Before we look at the specific elements of neglect and abuse outlined by the California Elder Abuse and Dependent Adult Civil Protection Act, we should take a look at the signs and symptoms of neglect and physical abuse. A fact sheet from the Administration on Aging (AoA) lists the following as signs and symptoms of elder neglect:

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file0001370155977According to a pamphlet from the National Center on Elder Abuse (NCEA), one of the most prominent “red flags” of nursing home neglect is the presence of untreated pressure ulcers, which are also known as “bedsores.” According to a news release from the University of California, Berkeley, engineers at the university are working to develop a type of bandage technology that actually might make the presence of bedsores known to a patient and/or her family before they become visible to healthcare professionals.

While we want to take steps to prevent nursing home abuse from happening in the first place, being able to quickly spot the signs of neglect might be able to help California seniors in these facilities to avoid severe and even life-threatening injuries. What should we learn about the developing bandage technology?

“Smart Bandages” Can Detect Tissue Damage Caused by Bedsores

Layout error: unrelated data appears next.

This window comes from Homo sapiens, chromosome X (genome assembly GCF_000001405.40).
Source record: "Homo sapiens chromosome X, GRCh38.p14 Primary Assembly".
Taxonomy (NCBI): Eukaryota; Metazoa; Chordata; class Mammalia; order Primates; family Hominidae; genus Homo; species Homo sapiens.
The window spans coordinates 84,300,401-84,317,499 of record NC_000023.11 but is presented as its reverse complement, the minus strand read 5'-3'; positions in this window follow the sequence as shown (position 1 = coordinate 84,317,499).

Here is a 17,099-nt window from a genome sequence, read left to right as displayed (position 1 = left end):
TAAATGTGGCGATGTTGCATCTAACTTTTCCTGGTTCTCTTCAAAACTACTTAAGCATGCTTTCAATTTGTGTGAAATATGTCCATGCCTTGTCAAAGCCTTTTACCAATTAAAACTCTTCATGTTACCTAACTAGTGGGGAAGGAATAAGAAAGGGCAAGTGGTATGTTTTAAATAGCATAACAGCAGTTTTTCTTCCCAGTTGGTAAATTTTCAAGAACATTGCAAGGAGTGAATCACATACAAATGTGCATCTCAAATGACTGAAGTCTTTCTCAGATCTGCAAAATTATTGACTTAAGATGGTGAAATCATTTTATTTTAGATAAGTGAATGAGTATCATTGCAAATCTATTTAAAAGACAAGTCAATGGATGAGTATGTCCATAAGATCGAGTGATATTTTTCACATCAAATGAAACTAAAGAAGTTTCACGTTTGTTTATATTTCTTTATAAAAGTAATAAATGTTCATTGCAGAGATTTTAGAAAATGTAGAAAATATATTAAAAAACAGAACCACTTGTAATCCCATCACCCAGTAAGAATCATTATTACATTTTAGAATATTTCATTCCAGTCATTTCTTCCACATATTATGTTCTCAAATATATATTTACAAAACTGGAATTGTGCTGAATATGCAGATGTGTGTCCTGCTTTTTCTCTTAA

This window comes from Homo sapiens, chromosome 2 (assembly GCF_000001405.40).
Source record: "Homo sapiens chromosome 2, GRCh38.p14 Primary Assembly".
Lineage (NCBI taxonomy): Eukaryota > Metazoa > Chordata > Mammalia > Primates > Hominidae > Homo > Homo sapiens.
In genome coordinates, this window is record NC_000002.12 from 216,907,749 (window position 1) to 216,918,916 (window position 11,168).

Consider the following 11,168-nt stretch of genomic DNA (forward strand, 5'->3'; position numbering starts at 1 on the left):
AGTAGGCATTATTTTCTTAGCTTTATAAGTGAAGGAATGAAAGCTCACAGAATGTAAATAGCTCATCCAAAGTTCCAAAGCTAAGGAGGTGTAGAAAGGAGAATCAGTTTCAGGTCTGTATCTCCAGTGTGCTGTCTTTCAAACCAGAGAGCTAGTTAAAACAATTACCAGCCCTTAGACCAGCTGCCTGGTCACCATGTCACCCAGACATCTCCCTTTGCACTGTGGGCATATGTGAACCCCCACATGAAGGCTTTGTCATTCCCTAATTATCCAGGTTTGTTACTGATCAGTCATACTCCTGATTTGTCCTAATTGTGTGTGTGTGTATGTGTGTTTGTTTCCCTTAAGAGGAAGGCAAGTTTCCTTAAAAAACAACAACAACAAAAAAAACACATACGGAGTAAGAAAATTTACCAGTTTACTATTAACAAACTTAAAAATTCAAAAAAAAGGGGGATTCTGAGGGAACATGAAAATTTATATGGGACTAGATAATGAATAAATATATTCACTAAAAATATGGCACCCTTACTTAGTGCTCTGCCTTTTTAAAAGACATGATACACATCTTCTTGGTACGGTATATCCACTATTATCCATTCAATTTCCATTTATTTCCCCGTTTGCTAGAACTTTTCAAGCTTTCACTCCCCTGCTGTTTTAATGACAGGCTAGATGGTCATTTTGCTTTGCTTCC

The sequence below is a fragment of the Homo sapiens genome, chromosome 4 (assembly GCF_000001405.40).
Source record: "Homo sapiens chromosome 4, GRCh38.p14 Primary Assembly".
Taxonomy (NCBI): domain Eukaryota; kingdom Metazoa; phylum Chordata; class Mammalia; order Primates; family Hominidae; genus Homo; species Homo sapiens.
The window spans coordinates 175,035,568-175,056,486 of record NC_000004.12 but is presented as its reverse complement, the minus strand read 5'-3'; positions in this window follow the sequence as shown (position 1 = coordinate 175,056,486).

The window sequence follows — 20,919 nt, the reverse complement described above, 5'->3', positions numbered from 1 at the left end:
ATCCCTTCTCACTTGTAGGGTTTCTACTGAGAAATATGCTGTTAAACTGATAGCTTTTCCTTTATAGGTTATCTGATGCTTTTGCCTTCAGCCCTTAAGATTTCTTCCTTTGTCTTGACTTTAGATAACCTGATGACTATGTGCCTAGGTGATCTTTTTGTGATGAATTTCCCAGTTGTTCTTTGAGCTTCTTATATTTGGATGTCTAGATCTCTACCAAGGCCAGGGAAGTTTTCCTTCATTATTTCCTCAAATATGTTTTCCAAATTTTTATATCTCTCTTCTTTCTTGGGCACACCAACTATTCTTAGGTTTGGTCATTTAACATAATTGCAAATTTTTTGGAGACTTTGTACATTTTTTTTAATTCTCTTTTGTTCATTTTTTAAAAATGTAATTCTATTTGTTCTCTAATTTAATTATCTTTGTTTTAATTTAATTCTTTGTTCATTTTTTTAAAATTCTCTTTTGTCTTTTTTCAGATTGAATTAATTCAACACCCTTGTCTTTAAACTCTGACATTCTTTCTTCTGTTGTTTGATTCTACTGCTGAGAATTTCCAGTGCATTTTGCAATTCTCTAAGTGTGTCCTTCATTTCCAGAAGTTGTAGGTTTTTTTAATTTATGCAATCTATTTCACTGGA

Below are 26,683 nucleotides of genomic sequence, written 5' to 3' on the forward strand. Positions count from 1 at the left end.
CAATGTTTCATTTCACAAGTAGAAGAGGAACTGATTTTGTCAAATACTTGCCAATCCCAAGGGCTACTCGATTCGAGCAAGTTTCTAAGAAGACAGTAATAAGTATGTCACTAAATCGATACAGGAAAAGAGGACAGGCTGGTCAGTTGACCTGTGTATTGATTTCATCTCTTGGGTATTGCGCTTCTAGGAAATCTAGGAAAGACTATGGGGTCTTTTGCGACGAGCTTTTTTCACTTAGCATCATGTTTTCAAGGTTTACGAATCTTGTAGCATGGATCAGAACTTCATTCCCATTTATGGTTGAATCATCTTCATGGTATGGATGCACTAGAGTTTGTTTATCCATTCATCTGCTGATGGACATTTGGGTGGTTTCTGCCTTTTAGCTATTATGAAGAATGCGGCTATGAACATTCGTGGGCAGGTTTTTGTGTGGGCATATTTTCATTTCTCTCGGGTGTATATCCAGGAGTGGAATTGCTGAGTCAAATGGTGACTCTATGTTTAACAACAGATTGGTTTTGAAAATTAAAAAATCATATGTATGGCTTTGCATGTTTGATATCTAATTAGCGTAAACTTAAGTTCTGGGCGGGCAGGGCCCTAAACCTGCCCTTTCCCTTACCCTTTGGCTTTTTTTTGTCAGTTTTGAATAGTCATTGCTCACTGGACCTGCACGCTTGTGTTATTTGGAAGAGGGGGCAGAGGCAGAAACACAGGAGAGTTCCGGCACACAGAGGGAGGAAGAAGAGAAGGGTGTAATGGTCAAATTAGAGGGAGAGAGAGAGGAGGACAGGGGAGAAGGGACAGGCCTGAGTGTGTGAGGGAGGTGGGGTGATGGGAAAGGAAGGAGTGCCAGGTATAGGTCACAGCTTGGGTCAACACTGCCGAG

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Many of us know that the population of seniors in California is growing, and that it will continue to expand over the next couple of decades. According to statistics from the Administration on Aging (AoA), Americans aged 65 and older made up a little over 14% of the population in 2013 (or around 44.7 million people). That number is expected to grow to nearly 22% of the population by the year 2040, and it will more than double—to around 98 million people—by the year 2060. What do these numbers mean for the current population of residents in California’s nursing homes and assisted-living facilities? According to a recent article in The Sacramento Bee, “the number of under-65 nursing home residents has surged 40% in a decade,” and it may be producing a “dangerous mix” at facilities.

When nursing homes serve clients in very different age groups, what problems can arise? Do these issues rise to the level of nursing home abuse or neglect?